I began at 28psi, and once we hit dirt, I blipped some air out of each wheel. That worked well for me and I enjoyed a great ride, only paying a price for maximum speed once we hit the long and fast paved descent. But in the dirt I was fast and accurate and confident. At home I measured and was right around 24/25psi after my blipping air session. Quite frankly, if I was in the dirt 100% of the time, I would just keep it around that 25psi setting unless I was really in the rocks at speed.

Now then. I still wanted to know how much the tires were affecting this as pretty much all ‘tough’ sidewall tires lose some suppleness compared to a ‘normal’ casing. Guitar Ted had found that the SG2 WTB models he rode were better than most in this regard. Still, how much was the tire contributing to the firm ride?

To play with this a bit, I swapped back to a set of FSA wheels I have used for years. They are a bit heavier at 1720g and are narrower at 22mm internal. Not hookless either. They also are aluminum and are 24 spokes per wheel. I set the WTB SG2 Resolutes at 30 psi which is where I would have run them in the past unless I was on a more road-ish ride, then I would have gone to 35psi.

On the Hunt 35 Carbon Gravel X-Wides the Resolutes were 43.5mm wide. On the old aluminum wheels, they measured 43mm. So the 3mm wider (and hookless) rims of the Hunts allowed for a 1/2mm gain in tire width at the sidewalls. After two rides and about 50 miles of mixed surface riding, I have some good impressions of the difference between the two wheel sets. Are their differences? Yes. Is it night and day? No. Let’s see what I noticed.

  • The WTB tires with the SG2 casing are certainly part of what I was feeling. How much is hard to say. But it is a factor. Fortunately I am only comparing between the wheels, not between the new vs. old tires.
  • The FSA alloy wheels respond very nicely to pedaling input but there were times the Hunts pulled ahead. For instance, in those moments where you are struggling to keep momentum, like when you are standing and pedaling hard over a quick rise in the road and you would rather not shift before you crest the hill. It was subtle but present and repeatable. The Hunts made it easier to stay in that gear and crush it.
  • With the FSA wheels I lost some of that immediate steering response on fast and winding roads. It was not a huge difference but it was there.
  • I gained ride comfort with the FSA hoops. I would hazard a guess that it is about a 2psi difference. Maybe even as much as 4psi. I was at 30psi but it felt AT LEAST like 28psi did on the Hunts with the same tires. Maybe even 26psi, at least as far as overall compliance.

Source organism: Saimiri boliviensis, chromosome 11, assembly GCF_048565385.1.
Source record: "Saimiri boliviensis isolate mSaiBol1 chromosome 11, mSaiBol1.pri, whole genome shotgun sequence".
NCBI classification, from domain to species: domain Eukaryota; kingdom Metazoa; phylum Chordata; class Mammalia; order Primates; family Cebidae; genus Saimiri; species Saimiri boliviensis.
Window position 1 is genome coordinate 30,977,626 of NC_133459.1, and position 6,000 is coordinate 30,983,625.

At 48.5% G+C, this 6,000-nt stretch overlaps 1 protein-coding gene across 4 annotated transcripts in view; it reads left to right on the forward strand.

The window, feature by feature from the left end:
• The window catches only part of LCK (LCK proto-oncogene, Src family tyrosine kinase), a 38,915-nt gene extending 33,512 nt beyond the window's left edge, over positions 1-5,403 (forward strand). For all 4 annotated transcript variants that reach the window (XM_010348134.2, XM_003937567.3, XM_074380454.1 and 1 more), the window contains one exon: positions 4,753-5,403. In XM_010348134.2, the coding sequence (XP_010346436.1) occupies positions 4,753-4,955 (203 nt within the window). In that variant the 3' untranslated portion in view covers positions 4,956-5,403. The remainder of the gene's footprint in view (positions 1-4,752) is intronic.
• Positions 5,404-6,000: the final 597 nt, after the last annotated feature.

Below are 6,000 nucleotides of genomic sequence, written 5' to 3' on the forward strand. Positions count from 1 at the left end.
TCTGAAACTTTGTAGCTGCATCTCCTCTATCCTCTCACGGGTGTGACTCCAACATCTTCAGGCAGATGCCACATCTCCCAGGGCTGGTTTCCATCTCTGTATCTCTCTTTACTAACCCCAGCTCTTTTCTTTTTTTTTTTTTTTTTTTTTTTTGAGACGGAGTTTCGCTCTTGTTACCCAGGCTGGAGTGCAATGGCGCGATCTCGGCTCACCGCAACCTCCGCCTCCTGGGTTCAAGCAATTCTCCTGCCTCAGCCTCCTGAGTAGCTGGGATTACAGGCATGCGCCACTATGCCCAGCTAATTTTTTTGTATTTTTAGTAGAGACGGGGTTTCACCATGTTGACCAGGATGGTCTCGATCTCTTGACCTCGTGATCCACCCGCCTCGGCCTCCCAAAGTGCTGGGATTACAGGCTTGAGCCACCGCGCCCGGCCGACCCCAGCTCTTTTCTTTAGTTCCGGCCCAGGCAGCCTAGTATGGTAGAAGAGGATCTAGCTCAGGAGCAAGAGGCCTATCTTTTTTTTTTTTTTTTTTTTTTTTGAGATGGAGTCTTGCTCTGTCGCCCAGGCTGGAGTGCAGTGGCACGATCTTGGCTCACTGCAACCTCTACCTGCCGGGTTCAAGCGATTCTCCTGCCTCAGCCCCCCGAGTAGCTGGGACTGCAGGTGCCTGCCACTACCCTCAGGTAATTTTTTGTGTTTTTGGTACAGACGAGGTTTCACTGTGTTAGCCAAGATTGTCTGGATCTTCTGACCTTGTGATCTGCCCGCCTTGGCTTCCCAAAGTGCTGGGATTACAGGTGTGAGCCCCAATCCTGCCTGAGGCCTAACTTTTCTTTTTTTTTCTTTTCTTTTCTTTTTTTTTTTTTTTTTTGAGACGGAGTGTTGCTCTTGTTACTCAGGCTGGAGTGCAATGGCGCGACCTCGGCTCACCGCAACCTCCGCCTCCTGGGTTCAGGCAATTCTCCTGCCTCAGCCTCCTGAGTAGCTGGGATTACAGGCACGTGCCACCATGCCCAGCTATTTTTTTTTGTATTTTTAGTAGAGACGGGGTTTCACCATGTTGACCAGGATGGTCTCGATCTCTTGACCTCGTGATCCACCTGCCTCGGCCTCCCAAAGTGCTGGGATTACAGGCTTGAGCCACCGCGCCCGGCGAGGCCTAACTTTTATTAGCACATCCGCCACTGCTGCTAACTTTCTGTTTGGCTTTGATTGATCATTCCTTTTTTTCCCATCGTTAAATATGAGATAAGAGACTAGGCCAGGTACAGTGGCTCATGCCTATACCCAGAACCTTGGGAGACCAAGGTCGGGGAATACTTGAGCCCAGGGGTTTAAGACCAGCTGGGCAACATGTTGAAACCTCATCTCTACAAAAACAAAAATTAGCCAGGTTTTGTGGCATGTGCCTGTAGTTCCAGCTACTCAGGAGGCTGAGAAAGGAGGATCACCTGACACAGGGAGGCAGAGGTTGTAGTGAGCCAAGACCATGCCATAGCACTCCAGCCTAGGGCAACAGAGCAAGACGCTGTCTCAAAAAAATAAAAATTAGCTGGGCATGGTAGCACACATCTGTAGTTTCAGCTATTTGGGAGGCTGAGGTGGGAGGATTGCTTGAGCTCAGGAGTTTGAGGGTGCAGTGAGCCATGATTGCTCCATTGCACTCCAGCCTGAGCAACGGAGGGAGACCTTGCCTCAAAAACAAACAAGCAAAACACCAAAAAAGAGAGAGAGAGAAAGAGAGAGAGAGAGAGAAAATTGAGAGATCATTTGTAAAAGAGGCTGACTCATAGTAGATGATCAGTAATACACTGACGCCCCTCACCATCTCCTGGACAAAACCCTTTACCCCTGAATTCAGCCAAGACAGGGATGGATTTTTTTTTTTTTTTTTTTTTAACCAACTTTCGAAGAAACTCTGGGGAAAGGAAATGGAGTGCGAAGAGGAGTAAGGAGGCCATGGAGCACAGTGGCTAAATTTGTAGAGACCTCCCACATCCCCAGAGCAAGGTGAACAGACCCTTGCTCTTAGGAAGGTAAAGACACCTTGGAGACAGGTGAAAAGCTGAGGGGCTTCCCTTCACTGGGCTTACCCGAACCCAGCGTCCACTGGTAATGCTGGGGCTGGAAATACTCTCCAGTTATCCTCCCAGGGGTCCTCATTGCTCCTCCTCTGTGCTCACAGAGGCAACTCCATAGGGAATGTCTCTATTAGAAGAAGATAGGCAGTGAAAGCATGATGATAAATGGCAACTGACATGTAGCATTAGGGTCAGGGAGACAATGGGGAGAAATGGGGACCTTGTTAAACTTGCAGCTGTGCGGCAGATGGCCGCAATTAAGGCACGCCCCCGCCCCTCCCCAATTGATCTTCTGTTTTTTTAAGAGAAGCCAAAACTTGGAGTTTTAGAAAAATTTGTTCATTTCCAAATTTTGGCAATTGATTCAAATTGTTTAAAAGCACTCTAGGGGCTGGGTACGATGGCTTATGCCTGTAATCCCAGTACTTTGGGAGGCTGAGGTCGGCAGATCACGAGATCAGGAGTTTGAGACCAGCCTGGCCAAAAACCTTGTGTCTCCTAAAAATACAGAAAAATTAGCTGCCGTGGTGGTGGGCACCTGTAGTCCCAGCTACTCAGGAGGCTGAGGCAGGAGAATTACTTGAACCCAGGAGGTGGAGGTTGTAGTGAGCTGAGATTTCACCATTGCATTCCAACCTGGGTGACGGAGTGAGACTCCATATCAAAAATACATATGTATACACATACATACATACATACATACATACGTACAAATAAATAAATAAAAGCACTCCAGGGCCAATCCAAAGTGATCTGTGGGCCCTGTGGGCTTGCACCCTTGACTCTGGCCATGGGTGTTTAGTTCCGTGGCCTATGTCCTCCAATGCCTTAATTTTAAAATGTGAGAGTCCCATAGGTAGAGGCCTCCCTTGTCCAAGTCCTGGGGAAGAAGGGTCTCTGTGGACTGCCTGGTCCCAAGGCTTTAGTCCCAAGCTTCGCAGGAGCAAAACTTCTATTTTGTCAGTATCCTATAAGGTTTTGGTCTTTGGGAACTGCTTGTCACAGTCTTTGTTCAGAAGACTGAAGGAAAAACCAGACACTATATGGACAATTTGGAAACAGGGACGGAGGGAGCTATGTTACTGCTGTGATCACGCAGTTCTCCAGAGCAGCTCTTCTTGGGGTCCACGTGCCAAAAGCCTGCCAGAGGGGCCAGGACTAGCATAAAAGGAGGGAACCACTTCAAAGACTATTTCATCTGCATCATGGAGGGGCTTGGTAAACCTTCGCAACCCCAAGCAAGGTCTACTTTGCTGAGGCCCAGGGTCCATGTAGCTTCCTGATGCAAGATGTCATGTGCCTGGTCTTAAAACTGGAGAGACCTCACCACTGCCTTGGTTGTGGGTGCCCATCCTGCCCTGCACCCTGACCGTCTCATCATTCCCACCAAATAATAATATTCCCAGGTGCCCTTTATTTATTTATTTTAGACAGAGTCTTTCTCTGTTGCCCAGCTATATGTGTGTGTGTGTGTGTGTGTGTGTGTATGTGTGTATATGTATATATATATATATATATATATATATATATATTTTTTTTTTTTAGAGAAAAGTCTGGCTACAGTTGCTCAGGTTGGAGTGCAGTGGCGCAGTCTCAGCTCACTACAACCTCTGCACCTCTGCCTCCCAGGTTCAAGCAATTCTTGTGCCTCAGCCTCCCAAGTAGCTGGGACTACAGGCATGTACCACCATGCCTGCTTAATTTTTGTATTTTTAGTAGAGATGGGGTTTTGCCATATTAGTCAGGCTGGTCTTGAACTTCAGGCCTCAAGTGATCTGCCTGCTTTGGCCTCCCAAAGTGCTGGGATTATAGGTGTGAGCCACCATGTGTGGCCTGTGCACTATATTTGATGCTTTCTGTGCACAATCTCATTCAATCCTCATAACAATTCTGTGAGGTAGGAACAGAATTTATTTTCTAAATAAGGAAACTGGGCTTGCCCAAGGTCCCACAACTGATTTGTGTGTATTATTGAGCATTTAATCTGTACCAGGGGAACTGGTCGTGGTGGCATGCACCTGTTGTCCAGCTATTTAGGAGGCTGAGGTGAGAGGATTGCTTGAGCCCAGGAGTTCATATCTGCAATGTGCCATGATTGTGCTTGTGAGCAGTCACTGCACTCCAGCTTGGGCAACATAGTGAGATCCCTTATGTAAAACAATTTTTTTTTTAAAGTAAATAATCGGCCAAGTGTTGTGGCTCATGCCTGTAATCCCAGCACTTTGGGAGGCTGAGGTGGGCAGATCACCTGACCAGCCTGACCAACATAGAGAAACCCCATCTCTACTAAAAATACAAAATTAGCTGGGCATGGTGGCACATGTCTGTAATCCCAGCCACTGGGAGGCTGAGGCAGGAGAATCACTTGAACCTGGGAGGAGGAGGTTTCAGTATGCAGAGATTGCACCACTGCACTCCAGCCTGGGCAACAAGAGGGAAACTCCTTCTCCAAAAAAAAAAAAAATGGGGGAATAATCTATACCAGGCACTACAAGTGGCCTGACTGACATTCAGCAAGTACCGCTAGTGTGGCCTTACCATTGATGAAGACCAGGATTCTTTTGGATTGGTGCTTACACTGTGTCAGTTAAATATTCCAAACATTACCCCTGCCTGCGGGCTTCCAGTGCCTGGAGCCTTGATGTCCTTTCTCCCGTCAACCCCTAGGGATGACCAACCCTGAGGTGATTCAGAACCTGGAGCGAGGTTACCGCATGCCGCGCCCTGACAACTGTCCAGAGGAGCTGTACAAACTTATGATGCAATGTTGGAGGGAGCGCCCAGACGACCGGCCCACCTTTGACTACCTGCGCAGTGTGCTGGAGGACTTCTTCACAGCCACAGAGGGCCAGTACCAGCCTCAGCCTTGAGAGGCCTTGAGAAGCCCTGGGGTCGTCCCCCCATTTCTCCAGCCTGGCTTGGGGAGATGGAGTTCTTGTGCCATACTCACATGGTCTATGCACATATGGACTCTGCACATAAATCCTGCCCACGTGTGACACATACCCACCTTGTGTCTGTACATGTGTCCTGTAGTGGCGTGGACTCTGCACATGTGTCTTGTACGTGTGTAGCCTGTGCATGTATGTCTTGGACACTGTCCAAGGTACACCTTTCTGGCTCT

• Those same tires at 30psi on the road felt better than they did at 26psi on the road, and if the off-road performance is about the same, then that is a win for the FSA wheels.
Image of Hunt wheels with tires mounted.

So who are these Hunt 35 Carbon Gravel X-Wides best for as far as I am concerned? Anyone that can benefit from a stiff, strong, fast responding wheel. A heavier rider would. A stronger, more powerful rider for sure, irregardless of weight. If you are a beast and you would rather die than ride without a power meter, then these will not flinch. Bring it! If you are a rider that values that direct response to pedaling and steering input and you have never ridden a bike too stiff for you, these would be right up your carbon fiber lined alley. That feeling I got when gravity was trying to slow me down before I reached the summit and the Hunts kept me in the game? Well that was pretty nice and it’s what I would want if I were trying to podium somewhere.

They could be a really good wheel for bikepacking or for a loaded bike like a Tour Divide racer. The wide rim would keep you steering well over long days at comfy pressures and, if the width and depth do mean anything in an aero sense, you would be good to rage. Frankly I am very skeptical about the aero value of deeper section wheels for gravel. I would like to see the numbers on that. I did notice more crosswind effects on the Hunts than on the more shallow FSA wheels.

But there is no way I would give them to Mrs. Grannygear to ride. She is 125lbs and rides easy. She spins along and never sprints.  She is better off with an equal weight wheel that has less focus on burliness. Are they for me? I will get to that in a minute.

As an aside, I cannot attest to the actual strength of these wheels, durability, etc, because I only had them for a short while under moderate conditions but Hunt says these were made to “take a beating”. Obviously they are not unbreakable, but yeah…these do feel like they would be pretty durable and that hookless bead helps toughen the rim.

Some other quick thoughts: